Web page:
Shootings: Brushing them off like they’re no big deal
So I was walking along Front Street last week and flagged down a buddy for a ride. He happens to be a policeman. Yes, I have bredren on the Bermuda Police Service and yes I will tell them about any crimes I know about, suspect or witness. Everybody else should be doing this as well.
So we’re chatting and I ask him how things are going. Dude tells me that there was yet another shooting the previous night and that it is just becoming so commonplace and regular in Bermuda.
After maybe one minute of discussing that issue the subject changed to families, cycling, our mutual need to lose weight. I then said, “Do you realise that we as residents have accepted shootings as part of the way of life in Bermuda?”
We talked about the shooting for ONLY ONE MINUTE! I told my buddy that ten years ago, if someone had told me there was a shooting I would have flooded them with 20 questions about the who, what, where, when, how and why of the incident and expressed astonishment, disbelief, bewilderment, that shootings were happening in my beloved Bermuda.
The talk shows would be bombarded with calls about the incident. The police would have been blamed for being incompetent because they had not stopped a guy from pulling a trigger. People would have been worried, concerned, panicked, losing their minds.
The Commissioner of Police might have been summoned to the Premier’s office or that of the Governor or the Minister of National Security (he had a different name then, something like Minister of Labour, Home Affairs and Public Safety).
But here we are ten years later, some 50 to 100 shooting incidents later, brushing it off like it is no big deal. Wow Bermuda. We have come a long way. If it doesn’t affect us individually or personally we don’t worry about it. If it didn’t happen in our neighbourhood or to a person we know intimately, it’s not that serious.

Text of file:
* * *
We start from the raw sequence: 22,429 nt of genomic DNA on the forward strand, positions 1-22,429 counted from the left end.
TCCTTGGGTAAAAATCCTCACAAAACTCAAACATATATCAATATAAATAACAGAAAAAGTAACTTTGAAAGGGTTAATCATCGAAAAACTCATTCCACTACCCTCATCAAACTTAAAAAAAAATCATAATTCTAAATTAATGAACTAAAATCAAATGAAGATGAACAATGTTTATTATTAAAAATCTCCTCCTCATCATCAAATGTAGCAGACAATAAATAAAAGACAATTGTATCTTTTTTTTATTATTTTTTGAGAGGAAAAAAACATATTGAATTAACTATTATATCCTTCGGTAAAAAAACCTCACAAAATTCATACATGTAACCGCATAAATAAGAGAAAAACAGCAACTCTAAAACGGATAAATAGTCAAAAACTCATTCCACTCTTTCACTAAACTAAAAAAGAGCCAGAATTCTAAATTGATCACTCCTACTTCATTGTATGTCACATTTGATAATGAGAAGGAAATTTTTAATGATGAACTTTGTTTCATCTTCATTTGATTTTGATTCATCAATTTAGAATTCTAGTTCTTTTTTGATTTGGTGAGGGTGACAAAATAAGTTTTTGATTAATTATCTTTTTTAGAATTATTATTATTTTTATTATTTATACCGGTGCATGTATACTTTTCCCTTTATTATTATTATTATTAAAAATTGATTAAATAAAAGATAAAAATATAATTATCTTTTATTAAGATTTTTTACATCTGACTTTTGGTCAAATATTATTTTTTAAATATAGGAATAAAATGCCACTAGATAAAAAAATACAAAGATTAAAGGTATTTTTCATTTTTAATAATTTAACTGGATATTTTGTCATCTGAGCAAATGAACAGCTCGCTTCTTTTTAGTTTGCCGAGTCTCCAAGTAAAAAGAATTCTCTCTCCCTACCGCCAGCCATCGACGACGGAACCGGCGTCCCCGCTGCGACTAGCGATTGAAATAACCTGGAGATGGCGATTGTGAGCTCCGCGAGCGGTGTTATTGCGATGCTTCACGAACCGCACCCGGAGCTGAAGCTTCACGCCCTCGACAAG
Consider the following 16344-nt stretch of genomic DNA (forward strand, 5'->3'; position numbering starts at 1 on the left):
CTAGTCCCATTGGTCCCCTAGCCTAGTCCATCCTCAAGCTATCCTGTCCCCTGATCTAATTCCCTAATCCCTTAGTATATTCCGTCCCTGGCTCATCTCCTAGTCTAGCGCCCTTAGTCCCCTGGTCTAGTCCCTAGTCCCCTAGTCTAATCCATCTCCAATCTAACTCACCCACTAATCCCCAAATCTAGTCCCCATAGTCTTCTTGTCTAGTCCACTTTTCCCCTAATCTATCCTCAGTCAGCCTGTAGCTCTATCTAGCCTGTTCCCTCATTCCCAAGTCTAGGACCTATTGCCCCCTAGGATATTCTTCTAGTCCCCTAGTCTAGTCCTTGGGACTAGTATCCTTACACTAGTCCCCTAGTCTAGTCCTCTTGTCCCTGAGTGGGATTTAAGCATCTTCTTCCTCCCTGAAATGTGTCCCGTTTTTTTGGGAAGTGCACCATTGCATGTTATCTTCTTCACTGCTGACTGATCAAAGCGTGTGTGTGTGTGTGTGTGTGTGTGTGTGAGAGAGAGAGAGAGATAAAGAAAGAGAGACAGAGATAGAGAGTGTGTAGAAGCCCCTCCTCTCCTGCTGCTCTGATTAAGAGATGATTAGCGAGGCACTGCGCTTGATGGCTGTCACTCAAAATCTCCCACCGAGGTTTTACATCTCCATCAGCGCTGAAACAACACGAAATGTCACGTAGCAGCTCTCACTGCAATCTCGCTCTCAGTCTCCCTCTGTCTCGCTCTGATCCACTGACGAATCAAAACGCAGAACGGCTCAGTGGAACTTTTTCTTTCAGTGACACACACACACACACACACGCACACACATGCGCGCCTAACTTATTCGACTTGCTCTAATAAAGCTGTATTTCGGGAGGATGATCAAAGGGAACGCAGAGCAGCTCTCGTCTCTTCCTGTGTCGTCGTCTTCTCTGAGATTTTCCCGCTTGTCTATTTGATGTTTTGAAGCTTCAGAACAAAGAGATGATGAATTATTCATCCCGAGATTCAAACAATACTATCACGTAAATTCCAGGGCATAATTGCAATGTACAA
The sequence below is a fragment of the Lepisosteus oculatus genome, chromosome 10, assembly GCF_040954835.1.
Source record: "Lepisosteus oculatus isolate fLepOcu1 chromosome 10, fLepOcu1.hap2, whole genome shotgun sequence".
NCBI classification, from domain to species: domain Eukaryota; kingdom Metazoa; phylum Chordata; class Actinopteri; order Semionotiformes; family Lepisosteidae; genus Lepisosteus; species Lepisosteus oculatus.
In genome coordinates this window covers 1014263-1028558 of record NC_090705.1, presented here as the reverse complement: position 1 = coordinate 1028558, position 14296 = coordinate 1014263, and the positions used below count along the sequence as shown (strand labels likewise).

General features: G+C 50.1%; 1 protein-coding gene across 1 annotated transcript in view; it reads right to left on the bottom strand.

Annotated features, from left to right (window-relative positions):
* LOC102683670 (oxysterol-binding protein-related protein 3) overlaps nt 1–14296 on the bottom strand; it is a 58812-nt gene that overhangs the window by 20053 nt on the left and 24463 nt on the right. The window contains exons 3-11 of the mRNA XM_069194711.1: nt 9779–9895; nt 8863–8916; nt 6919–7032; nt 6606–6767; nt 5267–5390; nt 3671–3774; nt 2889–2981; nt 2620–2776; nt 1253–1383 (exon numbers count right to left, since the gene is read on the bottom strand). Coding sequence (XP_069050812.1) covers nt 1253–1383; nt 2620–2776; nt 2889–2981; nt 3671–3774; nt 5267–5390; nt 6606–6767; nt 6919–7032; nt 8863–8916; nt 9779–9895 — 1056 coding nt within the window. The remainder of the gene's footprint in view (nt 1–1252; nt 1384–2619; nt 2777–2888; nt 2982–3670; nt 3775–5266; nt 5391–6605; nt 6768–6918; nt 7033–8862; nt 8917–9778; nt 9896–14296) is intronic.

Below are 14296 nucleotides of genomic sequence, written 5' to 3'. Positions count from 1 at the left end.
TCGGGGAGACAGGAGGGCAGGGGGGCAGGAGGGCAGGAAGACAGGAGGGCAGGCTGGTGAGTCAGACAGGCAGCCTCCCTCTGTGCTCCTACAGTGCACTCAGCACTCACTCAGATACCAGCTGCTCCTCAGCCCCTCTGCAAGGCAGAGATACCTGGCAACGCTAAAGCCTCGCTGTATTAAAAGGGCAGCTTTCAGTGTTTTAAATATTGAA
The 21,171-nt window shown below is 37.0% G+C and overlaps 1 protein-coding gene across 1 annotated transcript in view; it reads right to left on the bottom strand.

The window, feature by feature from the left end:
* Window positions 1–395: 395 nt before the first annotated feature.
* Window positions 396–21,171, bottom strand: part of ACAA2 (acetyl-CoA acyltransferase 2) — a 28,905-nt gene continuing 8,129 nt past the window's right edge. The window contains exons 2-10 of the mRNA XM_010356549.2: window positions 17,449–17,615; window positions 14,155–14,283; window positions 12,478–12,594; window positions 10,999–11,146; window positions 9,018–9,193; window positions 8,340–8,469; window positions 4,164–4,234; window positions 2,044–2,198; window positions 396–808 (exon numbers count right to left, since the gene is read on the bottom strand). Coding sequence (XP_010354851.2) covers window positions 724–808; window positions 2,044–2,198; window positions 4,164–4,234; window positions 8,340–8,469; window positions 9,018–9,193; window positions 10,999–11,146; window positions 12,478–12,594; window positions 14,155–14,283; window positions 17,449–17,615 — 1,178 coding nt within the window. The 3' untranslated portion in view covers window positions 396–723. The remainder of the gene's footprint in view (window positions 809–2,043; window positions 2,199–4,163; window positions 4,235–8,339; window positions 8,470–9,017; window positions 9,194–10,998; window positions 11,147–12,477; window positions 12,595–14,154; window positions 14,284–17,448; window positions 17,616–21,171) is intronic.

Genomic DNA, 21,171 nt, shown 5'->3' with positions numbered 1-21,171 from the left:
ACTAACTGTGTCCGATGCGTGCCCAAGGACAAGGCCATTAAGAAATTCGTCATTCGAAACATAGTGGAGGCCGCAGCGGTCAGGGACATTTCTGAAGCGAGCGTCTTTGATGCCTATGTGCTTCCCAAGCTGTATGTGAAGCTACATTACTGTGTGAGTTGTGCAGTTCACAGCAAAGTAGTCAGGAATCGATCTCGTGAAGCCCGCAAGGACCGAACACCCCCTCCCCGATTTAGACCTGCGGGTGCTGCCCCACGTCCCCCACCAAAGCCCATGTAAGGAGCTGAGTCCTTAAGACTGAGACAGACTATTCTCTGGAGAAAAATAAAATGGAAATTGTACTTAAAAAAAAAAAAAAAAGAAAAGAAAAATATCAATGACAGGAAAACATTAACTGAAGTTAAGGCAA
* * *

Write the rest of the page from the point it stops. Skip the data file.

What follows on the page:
I submit to you that this, ladies and gentlemen, is part of the problem. Not only do we as residents not care enough about the state of crime, drugs, antisocial behaviour, shootings and violence on the Island, we have accepted it and become seriously desensitised to it such that we don’t even bat an eye when a shooting happens. This must change.
What will it take for us to change our attitude towards crime and violence? Why does it have to affect us directly? This should not be the case. The day we change our attitude towards crime as a Country is the day we will start to really and significantly reduce crime.
Kudos to the Bermuda Police Service who do a great job and can at times point to statistics showing declines in various crimes. However, my issue is that even one shooting is too many; one murder is just not acceptable.
We have to police Bermuda and take back our streets, neighbourhoods, highways and byways as a community. It’s called community policing and the police and national security experts have been preaching this to us for eons.
But at its core, community policing is about residents, families, friends and persons who see or know about crimes, potential crimes, committed crimes, crime networks, etc, reporting as much information as possible to the authorities. We cannot put this all on the police and law enforcement authorities. The day that individual citizens start to take responsibility for keeping Bermuda safe is the day we will really begin to reduce crime and make Bermuda a happier, safer place to live and visit. Peace, DJLT.
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